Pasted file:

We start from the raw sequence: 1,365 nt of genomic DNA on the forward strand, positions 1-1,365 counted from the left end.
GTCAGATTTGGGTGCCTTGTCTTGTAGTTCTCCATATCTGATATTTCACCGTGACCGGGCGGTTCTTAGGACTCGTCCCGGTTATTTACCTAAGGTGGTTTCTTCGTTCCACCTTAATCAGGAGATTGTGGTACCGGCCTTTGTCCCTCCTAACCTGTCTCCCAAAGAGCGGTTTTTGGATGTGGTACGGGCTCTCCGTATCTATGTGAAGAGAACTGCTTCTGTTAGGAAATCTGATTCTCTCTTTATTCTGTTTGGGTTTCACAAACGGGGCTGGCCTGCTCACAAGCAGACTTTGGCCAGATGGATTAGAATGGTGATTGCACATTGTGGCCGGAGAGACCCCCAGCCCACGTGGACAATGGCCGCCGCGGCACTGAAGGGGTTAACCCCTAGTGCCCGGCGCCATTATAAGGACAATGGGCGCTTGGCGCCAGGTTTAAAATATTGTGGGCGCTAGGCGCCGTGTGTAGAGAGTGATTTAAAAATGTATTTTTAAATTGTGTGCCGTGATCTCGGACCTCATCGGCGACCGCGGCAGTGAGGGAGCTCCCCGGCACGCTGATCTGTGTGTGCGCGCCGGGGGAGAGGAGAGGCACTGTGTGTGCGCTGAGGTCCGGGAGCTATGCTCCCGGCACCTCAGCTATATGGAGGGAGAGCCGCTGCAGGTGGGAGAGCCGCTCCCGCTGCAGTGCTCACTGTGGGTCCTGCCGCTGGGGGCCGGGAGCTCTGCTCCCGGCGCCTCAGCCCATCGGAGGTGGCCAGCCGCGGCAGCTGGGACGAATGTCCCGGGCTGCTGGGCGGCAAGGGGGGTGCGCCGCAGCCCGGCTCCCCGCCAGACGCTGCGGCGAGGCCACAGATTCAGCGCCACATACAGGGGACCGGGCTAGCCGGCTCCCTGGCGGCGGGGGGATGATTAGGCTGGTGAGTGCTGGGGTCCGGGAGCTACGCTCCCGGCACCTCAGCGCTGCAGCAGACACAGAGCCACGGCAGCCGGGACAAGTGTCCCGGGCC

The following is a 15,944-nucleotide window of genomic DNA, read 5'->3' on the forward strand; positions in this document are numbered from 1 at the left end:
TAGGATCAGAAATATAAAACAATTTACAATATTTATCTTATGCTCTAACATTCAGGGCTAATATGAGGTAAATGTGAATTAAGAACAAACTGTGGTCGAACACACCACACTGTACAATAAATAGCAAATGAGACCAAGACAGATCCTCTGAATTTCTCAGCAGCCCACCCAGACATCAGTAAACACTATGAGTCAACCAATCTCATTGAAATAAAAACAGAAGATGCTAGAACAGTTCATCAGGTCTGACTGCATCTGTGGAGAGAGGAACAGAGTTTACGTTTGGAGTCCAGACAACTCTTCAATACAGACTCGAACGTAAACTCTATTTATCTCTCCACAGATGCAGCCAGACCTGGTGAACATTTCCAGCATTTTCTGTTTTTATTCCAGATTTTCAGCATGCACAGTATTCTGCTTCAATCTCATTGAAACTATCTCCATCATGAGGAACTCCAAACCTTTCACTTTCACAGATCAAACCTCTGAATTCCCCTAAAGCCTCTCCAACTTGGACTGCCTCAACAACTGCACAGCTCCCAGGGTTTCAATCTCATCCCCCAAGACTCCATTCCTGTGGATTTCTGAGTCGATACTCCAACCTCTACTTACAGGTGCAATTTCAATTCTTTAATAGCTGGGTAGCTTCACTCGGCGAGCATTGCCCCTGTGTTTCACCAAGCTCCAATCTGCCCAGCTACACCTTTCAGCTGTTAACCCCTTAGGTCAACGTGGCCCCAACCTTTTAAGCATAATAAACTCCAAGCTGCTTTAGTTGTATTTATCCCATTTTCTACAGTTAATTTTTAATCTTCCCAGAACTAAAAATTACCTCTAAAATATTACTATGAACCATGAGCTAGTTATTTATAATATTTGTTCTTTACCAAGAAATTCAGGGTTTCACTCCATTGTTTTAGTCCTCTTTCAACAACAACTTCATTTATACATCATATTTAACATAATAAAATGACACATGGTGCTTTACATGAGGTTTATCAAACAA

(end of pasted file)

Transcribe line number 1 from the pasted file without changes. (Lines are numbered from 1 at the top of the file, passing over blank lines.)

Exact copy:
We start from the raw sequence: 1,365 nt of genomic DNA on the forward strand, positions 1-1,365 counted from the left end.